|3||Op. cit. 139.|
|5||Irita Seizō "Tōfu no keishiki to sono kigen" (Coole, JM-10,k.), Kōko-gaku zasshi, XV (1925), 402—412.|
|6||Wu Ch'üng-shih Pu po ming wu, 1930, la—3a.|
|7||Shih ching (Mao Shih), XIX, 6b.|
|8||Po means also the ornamental carvings on the horizontal stick at the top of the bell.. Ch'ien means also money. Tuan-shih shuo-wün-chieh-tzǔ chu, 1908, XIV, 3a and 4b.|
|9||Shih ching, XIX, 15a.|
|10||For the forms of the character in bronze inscriptions, see Jung Küng, Chin wün pien III, 37b.|
|11||So states Jung Küng, loc. cit.|
|12||Kuo Mo-jo, Liang Chou chin-wün-tz'ǔ ta-hsi t'u-lu, 1934, 177.|
|13||Shih-chi, CXVII, 16a and Han shu, LVII, Part 1, 9b.|
|14||Hsü Shün states that is the attached to the door. (Tuan-shih shuo-wün chieh-tzǔ chu, XIV, Part 1, 7a). The T'ung-su wün states that the decoration of the door is called (T'ai-p'ing Yü-lan, 1818, Pai ed., CXXCVIII, 4b). The latter term is also found in Han shu, 1644, XI, 5a.|
|15||Huai-nan-tz ǔ, XIII, 1b.|
|16||For a fuller discussion of this problem see Kuo Mo-jo. Chia-ku wün-tzǔ yen-chiu, 1931, II, 25a—26a.|
|17||Practically all statements regarding the t'ao in Chou literature have been collected by Kuei Fu in his comments on the character in Shuo-wün chieh-tzŭ i chüng, 1870, XLV, 14a—14b.|
|18||Chou shu quoted in the T'ai-p'ing yü-lan, CCMXXXV, 1b; Kuo-yü, III, 10b; Han-fei-tzŭ, 1875, XI, 9a; Lü-shih ch'un-ch'iu, 1875, XV, 3b; Shih-chi, III, 10b.|
|19||Shih-chi, XXX, 21a.|
|20||Both T'ang Lan and Kuo Mo-jo hold the opposite opinion. What we call po they call chung, and what we call chung they call po (see T'ang Lan, "Ku yüeh-ch'i Hsiao-chi," Yenching Hsüeh-pao No. 14 (1933), 82—83; and Kuo Mo-jo, Liang-Chou chin-wün-tz' ŭ ta-hsi t'u-lu, "T'u shuo," 4b—5a). Actually the appellations of the music bells has been a problem of uncertainty for many centuries. This uncertainty seems to have grown out of the confusion with which the terms were used when some of the late bells were cast. At this time the people appeared to have forgotten the original distinction between the two types of bells as implied in their two designations, chung and po, and some named the bells indiscriminately. This is probably the reason which led Jung Küng to the conclusion that there are no differences between the po and the chung (Shang Chou i-ch'i t'ung k'ao, I, 495).|
|21||Quoted by Pao K'ang, Kuan-ku-kü ts'ung-kao san-pien (Coole 299), 1876, Part 1,6a.|
|22||Po as an agricultural tool still appears several times in the K'ao-kung chi, the last section of the present text of the Chou li, which is most likely a work of the Chan-kuo period.|
|23||There are two other explanations of the origin of the monetary term pu, which, however unconvincing, must be noted.
One theory, advanced by two Japanese scholars, is that the term pu evolved from the name of the ancient Chinese ax,
which is chin
according to Kuroda Kanichi(Kuroda, Kōkogaku zasshi, XVI (1926), 141) and fu
according to Tanaka Keibun quoted by Nishimura Shinji
(Canton, Vol. I, 30). The reason Tanaka identifies pu with fu is that fu has a "common origin" with po
, from which the pu coin developed. Nishimura's quotation
of Tanaka's explanation may not have been sufficiently adequate. As it is, we cannot understand why Tanaka should approach
the problem indirectly through fu to po and not
directly as we have. What caused Kuroda to trace the origin of the term pu to chin is that the character chin appears in the legend on Old Spade coins (those coined after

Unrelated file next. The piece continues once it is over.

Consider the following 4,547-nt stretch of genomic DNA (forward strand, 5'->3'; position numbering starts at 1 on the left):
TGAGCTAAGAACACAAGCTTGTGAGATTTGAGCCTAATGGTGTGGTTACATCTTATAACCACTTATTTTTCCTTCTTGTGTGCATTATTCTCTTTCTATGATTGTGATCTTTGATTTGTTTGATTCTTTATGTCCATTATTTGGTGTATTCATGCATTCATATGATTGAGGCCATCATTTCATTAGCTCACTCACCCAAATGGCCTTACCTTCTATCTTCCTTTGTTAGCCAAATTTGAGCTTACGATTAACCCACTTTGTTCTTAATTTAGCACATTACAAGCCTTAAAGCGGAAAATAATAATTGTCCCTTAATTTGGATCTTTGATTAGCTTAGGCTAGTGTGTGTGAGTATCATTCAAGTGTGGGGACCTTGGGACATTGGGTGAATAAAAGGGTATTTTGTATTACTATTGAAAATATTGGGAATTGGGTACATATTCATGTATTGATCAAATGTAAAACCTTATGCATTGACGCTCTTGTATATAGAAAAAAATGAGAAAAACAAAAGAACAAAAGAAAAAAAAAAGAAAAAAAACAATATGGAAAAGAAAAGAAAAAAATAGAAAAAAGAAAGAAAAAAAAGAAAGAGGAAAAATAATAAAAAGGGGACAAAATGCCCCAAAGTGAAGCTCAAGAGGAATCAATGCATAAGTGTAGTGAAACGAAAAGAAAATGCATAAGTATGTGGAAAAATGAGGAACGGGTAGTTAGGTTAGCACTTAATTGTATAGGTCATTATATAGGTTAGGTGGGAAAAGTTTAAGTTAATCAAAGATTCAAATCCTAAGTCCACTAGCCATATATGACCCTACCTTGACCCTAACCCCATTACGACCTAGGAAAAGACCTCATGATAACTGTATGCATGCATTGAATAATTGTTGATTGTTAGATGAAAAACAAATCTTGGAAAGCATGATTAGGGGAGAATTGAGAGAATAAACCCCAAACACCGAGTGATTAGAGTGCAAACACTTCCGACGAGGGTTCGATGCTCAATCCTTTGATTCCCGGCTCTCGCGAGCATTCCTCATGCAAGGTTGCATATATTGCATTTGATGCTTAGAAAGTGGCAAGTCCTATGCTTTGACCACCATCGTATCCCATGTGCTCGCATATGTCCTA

the hollow-handled spades). The difficulty with Kuroda's explanation is that philologically speaking pu has nothing to do with chin (ax), and he does not seem to have found it necessary to offer
The other theory advanced by Chüng Chia-hsiang, a Chinese numismatist, in his article on the origin and evolution of monetary terms (Ch'üan-pi, No. 22, 6—9), is that the spade coin was named pu (which term he understands as cloth) because the royal treasury of Chou had collected cloth as its revenue. He concedes, however, that his interpretation has no bearing on the original name of the coin.
The dating of the beginning of Chinese coinage is one of the most controversial problems in Chinese numismatics. Ssŭ-ma Ch'ien (145—86 (?) B. C.) places its appearance as early as the legendary Yü and the semi-legendary Hsia dynasties.25 Some Sung scholars attributed the spade coinage to even more remote pre-historical figures. Though modern numismatists and historians are more realistic, their opinions diverge considerably. Our own immediate concern is with the dating of the spades. Of the various theories advanced concerning them, the following may be regarded as representative.
1. Hsia and Shang dynasties (ending 1122 B. C., traditional date). Among the modern numismatists Lacouperie appears to be of this opinion.26 Though he does not categorically commit himself to such an early date for Chinese coinage, one gets this impression from his introductory remarks on spade coinage. As a specimen of the spade coinage of this period he gives a hollow-handle spade with raised or pointed shoulders and pointed foot.
2. Western Chou (1122—771 B. C.).
Numismatists and historians who subscribe to this opinion are many. Chüng Chia-hsiang may be taken as their representative.27 He arrives at this date from three considerations. First, the Western Chou had already had a "fully developed governmental organization." "Because of the necessity to collect pecuniary fines and taxes, copper money was made." Secondly, the epigraphical style of the coin legends on the spades is that of the so-called "great seal character," which is the style of script of the Western Chou period. Thirdly, the money which was used during the Western Chou period was the ch'üan which were the spade and the knife coins.
3. End of the Ch'un-ch'iu period (770—481 B. C.).
Ojima Sukema may be regarded as the exponent of this theory.28